New IFC Report Examines Challenges to Microfinance in the Arab World
A new study from IFC, a member of the World Bank Group, has found that external risks, security concerns, and over-indebtedness are perceived as the most serious challenges facing the microfinance sector in the Arab World.
The survey, conducted in conjunction with Sanabel, the Microfinance Network of Arab Countries, said tackling those problems will be key to spurring the development of the industry. Microfinance, long considered an important tool in the fight against poverty, has grown at a much slower rate in MENA over the last six to seven years, than it has in other parts of the developing world.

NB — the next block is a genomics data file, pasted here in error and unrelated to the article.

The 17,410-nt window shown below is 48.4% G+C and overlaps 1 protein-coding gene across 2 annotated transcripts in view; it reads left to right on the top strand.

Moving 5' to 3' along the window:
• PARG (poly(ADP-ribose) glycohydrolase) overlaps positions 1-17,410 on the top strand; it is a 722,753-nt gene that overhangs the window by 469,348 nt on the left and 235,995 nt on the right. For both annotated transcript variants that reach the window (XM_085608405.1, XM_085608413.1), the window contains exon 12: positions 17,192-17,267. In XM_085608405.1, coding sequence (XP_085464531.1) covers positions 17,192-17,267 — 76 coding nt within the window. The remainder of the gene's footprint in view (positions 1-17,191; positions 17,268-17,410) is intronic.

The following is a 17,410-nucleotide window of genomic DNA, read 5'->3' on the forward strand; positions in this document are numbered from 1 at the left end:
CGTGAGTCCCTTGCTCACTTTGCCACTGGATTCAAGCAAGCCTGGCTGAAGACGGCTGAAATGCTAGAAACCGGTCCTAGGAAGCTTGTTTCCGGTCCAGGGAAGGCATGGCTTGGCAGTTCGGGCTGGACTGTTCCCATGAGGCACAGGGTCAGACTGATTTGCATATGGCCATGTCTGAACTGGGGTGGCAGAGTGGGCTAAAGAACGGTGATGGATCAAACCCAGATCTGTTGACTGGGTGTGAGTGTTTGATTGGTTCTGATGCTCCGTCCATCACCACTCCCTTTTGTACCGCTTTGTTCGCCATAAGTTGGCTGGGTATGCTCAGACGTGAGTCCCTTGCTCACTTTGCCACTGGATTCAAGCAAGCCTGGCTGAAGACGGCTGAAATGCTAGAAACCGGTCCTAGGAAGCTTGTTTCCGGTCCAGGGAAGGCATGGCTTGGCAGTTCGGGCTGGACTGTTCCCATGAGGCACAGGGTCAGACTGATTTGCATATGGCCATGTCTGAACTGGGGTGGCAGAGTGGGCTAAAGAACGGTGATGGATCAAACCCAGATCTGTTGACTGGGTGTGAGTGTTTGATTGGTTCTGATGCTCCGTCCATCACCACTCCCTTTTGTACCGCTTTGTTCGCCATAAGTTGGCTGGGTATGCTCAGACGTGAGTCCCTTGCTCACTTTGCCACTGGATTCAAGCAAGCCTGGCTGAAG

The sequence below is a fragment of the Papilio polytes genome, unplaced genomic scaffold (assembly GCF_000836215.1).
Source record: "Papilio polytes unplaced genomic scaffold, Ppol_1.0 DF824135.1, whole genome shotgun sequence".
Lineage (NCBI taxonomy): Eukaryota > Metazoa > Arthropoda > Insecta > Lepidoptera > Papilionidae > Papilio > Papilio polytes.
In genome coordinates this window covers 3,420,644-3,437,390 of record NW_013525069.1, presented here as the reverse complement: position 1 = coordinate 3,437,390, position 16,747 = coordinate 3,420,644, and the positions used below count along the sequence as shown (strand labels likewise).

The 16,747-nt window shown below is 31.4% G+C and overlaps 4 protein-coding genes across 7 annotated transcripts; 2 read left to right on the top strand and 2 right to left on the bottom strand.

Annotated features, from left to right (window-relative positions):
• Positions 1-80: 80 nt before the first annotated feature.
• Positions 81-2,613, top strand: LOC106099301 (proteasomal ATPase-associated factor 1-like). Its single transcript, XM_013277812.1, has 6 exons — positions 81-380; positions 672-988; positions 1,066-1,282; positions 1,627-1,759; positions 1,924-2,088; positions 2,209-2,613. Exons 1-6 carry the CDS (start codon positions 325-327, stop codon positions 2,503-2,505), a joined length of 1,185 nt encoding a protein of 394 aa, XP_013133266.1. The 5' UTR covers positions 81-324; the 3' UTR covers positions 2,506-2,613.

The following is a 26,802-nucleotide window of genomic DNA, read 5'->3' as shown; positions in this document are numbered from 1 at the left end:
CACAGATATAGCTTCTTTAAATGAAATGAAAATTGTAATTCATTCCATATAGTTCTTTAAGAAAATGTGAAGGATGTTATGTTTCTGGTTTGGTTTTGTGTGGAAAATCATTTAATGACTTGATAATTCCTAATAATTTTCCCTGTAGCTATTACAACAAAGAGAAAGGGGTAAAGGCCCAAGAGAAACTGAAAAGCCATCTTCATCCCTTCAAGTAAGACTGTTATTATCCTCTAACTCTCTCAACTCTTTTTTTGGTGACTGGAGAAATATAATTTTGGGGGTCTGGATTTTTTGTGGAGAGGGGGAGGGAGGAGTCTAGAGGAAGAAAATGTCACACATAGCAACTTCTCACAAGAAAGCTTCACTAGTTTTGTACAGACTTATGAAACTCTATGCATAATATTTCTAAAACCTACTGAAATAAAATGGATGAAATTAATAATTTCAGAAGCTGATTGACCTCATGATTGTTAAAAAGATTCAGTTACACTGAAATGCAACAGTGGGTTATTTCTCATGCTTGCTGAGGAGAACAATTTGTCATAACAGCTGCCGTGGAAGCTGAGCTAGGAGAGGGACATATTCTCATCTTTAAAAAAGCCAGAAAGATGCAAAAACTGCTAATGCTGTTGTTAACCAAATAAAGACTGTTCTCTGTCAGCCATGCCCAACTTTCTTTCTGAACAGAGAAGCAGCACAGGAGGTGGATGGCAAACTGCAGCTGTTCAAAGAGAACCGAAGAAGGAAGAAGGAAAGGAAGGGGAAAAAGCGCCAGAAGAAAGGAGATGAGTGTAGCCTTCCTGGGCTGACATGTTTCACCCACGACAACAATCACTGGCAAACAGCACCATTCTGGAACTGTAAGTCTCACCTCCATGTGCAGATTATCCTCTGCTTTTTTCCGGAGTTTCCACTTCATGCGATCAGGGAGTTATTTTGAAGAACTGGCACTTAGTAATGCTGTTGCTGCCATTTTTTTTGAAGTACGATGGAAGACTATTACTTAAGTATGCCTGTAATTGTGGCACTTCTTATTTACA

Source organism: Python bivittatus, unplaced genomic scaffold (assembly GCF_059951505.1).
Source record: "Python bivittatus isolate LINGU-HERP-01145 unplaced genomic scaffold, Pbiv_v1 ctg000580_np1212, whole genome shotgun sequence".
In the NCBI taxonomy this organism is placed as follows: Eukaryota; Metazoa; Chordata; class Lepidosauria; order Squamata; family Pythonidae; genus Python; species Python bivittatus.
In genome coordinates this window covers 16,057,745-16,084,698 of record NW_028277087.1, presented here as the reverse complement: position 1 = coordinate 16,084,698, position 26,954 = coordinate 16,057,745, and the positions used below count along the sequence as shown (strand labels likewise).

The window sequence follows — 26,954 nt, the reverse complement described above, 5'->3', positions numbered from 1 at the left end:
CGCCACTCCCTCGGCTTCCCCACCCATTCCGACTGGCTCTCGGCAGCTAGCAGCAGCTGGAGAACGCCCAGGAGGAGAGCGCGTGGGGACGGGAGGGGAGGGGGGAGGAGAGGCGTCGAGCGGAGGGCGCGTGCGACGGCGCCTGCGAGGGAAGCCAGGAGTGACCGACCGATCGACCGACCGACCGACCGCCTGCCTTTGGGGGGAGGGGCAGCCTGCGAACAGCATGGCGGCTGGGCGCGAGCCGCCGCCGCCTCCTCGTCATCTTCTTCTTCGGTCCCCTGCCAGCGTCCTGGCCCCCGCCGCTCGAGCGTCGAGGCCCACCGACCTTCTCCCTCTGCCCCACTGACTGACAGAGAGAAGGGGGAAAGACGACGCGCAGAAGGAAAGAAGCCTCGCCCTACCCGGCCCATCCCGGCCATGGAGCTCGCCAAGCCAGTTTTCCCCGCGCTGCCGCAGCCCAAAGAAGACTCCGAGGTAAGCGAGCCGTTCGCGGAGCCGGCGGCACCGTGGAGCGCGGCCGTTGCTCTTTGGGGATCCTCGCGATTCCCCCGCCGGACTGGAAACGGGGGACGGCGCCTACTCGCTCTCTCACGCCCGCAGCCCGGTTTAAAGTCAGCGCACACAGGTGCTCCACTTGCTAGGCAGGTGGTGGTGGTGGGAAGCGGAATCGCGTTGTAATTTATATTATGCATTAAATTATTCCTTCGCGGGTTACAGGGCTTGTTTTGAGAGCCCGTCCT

“Microfinance can be powerful catalyst for boosting economic growth and improving the lives of people in developing countries,” says Sahar Tieby, Sanabel’s Executive Director. “This study documents the key risks facing the sector as perceived by stakeholders in the hopes that they can work together to address them.”
The study, Voices: An assessment of the perceived risks facing the microfinance sector in the Arab World, surveyed industry players, including financial service providers, donors, and regulators, in 10 Arab countries. External risks, such as security challenges and macroeconomic downturns, were cited as the most serious issues facing the industry. There were also concerns about the over-indebtedness of borrowers, staffing, widespread competition, and political interference.